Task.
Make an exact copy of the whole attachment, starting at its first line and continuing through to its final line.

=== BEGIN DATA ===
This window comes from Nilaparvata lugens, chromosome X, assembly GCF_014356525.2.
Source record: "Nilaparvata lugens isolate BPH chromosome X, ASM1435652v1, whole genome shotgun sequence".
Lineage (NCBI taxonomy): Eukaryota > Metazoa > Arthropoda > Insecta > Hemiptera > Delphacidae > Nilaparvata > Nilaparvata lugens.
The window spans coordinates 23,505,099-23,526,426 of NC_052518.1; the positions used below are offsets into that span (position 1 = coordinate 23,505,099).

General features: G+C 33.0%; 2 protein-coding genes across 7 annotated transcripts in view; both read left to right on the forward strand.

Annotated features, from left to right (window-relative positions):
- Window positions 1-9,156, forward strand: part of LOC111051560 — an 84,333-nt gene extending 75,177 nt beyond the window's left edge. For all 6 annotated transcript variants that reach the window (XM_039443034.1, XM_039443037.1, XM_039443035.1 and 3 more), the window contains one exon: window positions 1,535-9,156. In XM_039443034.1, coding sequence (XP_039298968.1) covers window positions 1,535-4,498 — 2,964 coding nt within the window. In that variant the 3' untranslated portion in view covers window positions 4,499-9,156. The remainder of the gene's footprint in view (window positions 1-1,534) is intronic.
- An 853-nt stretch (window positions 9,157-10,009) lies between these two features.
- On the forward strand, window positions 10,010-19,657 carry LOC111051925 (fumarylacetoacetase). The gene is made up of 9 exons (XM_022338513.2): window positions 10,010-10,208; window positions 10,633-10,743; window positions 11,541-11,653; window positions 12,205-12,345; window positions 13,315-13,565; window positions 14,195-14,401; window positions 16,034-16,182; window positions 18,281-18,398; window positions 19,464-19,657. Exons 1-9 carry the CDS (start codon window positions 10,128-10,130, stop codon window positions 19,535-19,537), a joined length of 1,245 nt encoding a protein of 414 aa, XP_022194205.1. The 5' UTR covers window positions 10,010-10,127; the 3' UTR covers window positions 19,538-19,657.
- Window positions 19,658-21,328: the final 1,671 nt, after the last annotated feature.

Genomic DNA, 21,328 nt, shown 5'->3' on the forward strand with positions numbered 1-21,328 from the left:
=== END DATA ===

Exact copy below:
This window comes from Nilaparvata lugens, chromosome X, assembly GCF_014356525.2.
Source record: "Nilaparvata lugens isolate BPH chromosome X, ASM1435652v1, whole genome shotgun sequence".
Lineage (NCBI taxonomy): Eukaryota > Metazoa > Arthropoda > Insecta > Hemiptera > Delphacidae > Nilaparvata > Nilaparvata lugens.
The window spans coordinates 23,505,099-23,526,426 of NC_052518.1; the positions used below are offsets into that span (position 1 = coordinate 23,505,099).

General features: G+C 33.0%; 2 protein-coding genes across 7 annotated transcripts in view; both read left to right on the forward strand.

Annotated features, from left to right (window-relative positions):
- Window positions 1-9,156, forward strand: part of LOC111051560 — an 84,333-nt gene extending 75,177 nt beyond the window's left edge. For all 6 annotated transcript variants that reach the window (XM_039443034.1, XM_039443037.1, XM_039443035.1 and 3 more), the window contains one exon: window positions 1,535-9,156. In XM_039443034.1, coding sequence (XP_039298968.1) covers window positions 1,535-4,498 — 2,964 coding nt within the window. In that variant the 3' untranslated portion in view covers window positions 4,499-9,156. The remainder of the gene's footprint in view (window positions 1-1,534) is intronic.
- An 853-nt stretch (window positions 9,157-10,009) lies between these two features.
- On the forward strand, window positions 10,010-19,657 carry LOC111051925 (fumarylacetoacetase). The gene is made up of 9 exons (XM_022338513.2): window positions 10,010-10,208; window positions 10,633-10,743; window positions 11,541-11,653; window positions 12,205-12,345; window positions 13,315-13,565; window positions 14,195-14,401; window positions 16,034-16,182; window positions 18,281-18,398; window positions 19,464-19,657. Exons 1-9 carry the CDS (start codon window positions 10,128-10,130, stop codon window positions 19,535-19,537), a joined length of 1,245 nt encoding a protein of 414 aa, XP_022194205.1. The 5' UTR covers window positions 10,010-10,127; the 3' UTR covers window positions 19,538-19,657.
- Window positions 19,658-21,328: the final 1,671 nt, after the last annotated feature.

Genomic DNA, 21,328 nt, shown 5'->3' on the forward strand with positions numbered 1-21,328 from the left: